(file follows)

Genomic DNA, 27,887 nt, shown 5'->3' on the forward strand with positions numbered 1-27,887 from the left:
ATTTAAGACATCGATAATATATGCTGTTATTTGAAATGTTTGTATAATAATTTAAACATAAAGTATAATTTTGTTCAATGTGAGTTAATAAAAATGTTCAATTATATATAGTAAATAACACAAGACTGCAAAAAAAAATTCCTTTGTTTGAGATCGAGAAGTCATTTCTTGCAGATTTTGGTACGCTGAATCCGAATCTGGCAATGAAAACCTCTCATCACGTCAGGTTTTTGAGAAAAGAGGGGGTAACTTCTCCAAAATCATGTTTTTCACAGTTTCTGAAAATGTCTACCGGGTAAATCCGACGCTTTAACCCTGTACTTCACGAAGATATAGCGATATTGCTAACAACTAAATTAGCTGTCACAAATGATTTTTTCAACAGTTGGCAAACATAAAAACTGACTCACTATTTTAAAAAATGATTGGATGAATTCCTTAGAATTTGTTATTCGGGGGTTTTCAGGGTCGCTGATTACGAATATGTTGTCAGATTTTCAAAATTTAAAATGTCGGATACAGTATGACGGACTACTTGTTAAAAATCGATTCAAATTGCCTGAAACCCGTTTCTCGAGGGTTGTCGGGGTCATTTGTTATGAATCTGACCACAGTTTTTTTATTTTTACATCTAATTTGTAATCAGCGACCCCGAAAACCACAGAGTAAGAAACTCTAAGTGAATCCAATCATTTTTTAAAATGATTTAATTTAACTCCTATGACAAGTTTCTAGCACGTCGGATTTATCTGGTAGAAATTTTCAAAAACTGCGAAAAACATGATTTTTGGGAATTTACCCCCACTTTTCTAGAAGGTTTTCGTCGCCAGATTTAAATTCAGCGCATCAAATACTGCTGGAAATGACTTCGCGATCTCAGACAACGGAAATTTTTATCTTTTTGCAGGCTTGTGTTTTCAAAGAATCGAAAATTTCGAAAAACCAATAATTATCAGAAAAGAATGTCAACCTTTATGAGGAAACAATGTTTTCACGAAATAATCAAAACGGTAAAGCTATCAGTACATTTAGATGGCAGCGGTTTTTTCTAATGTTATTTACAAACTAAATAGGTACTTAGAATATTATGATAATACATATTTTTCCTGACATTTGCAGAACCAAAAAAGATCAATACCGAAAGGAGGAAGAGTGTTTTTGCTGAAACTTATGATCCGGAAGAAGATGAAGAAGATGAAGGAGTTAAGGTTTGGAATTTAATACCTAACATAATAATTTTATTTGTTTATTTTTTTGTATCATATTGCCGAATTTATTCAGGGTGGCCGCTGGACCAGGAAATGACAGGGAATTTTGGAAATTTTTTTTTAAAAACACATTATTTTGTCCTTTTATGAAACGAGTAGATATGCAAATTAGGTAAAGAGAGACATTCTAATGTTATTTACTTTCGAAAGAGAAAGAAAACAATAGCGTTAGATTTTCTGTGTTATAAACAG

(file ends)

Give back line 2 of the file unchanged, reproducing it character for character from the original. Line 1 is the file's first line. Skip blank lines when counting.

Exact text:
ATTTAAGACATCGATAATATATGCTGTTATTTGAAATGTTTGTATAATAATTTAAACATAAAGTATAATTTTGTTCAATGTGAGTTAATAAAAATGTTCAATTATATATAGTAAATAACACAAGACTGCAAAAAAAAATTCCTTTGTTTGAGATCGAGAAGTCATTTCTTGCAGATTTTGGTACGCTGAATCCGAATCTGGCAATGAAAACCTCTCATCACGTCAGGTTTTTGAGAAAAGAGGGGGTAACTTCTCCAAAATCATGTTTTTCACAGTTTCTGAAAATGTCTACCGGGTAAATCCGACGCTTTAACCCTGTACTTCACGAAGATATAGCGATATTGCTAACAACTAAATTAGCTGTCACAAATGATTTTTTCAACAGTTGGCAAACATAAAAACTGACTCACTATTTTAAAAAATGATTGGATGAATTCCTTAGAATTTGTTATTCGGGGGTTTTCAGGGTCGCTGATTACGAATATGTTGTCAGATTTTCAAAATTTAAAATGTCGGATACAGTATGACGGACTACTTGTTAAAAATCGATTCAAATTGCCTGAAACCCGTTTCTCGAGGGTTGTCGGGGTCATTTGTTATGAATCTGACCACAGTTTTTTTATTTTTACATCTAATTTGTAATCAGCGACCCCGAAAACCACAGAGTAAGAAACTCTAAGTGAATCCAATCATTTTTTAAAATGATTTAATTTAACTCCTATGACAAGTTTCTAGCACGTCGGATTTATCTGGTAGAAATTTTCAAAAACTGCGAAAAACATGATTTTTGGGAATTTACCCCCACTTTTCTAGAAGGTTTTCGTCGCCAGATTTAAATTCAGCGCATCAAATACTGCTGGAAATGACTTCGCGATCTCAGACAACGGAAATTTTTATCTTTTTGCAGGCTTGTGTTTTCAAAGAATCGAAAATTTCGAAAAACCAATAATTATCAGAAAAGAATGTCAACCTTTATGAGGAAACAATGTTTTCACGAAATAATCAAAACGGTAAAGCTATCAGTACATTTAGATGGCAGCGGTTTTTTCTAATGTTATTTACAAACTAAATAGGTACTTAGAATATTATGATAATACATATTTTTCCTGACATTTGCAGAACCAAAAAAGATCAATACCGAAAGGAGGAAGAGTGTTTTTGCTGAAACTTATGATCCGGAAGAAGATGAAGAAGATGAAGGAGTTAAGGTTTGGAATTTAATACCTAACATAATAATTTTATTTGTTTATTTTTTTGTATCATATTGCCGAATTTATTCAGGGTGGCCGCTGGACCAGGAAATGACAGGGAATTTTGGAAATTTTTTTTTAAAAACACATTATTTTGTCCTTTTATGAAACGAGTAGATATGCAAATTAGGTAAAGAGAGACATTCTAATGTTATTTACTTTCGAAAGAGAAAGAAAACAATAGCGTTAGATTTTCTGTGTTATAAACAG